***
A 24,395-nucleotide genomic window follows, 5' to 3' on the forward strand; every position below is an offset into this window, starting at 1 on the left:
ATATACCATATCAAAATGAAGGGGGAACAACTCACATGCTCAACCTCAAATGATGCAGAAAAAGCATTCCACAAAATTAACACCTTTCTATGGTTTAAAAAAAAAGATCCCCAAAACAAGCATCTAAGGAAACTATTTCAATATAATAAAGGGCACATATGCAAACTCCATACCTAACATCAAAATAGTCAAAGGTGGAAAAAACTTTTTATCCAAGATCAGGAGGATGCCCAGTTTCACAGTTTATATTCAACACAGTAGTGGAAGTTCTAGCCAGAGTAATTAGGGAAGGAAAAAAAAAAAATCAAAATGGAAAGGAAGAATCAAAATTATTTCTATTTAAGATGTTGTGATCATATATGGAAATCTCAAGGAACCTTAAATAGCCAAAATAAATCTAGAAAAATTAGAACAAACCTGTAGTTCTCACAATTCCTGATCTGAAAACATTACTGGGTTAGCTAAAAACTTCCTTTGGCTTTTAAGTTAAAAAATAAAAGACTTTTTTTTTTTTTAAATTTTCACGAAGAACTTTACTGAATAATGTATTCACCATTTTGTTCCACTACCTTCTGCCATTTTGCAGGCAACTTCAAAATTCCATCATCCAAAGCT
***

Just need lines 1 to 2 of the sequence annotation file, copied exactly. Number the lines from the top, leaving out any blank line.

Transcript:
A 24,395-nucleotide genomic window follows, 5' to 3' on the forward strand; every position below is an offset into this window, starting at 1 on the left:
ATATACCATATCAAAATGAAGGGGGAACAACTCACATGCTCAACCTCAAATGATGCAGAAAAAGCATTCCACAAAATTAACACCTTTCTATGGTTTAAAAAAAAAGATCCCCAAAACAAGCATCTAAGGAAACTATTTCAATATAATAAAGGGCACATATGCAAACTCCATACCTAACATCAAAATAGTCAAAGGTGGAAAAAACTTTTTATCCAAGATCAGGAGGATGCCCAGTTTCACAGTTTATATTCAACACAGTAGTGGAAGTTCTAGCCAGAGTAATTAGGGAAGGAAAAAAAAAAAATCAAAATGGAAAGGAAGAATCAAAATTATTTCTATTTAAGATGTTGTGATCATATATGGAAATCTCAAGGAACCTTAAATAGCCAAAATAAATCTAGAAAAATTAGAACAAACCTGTAGTTCTCACAATTCCTGATCTGAAAACATTACTGGGTTAGCTAAAAACTTCCTTTGGCTTTTAAGTTAAAAAATAAAAGACTTTTTTTTTTTTTAAATTTTCACGAAGAACTTTACTGAATAATGTATTCACCATTTTGTTCCACTACCTTCTGCCATTTTGCAGGCAACTTCAAAATTCCATCATCCAAAGCT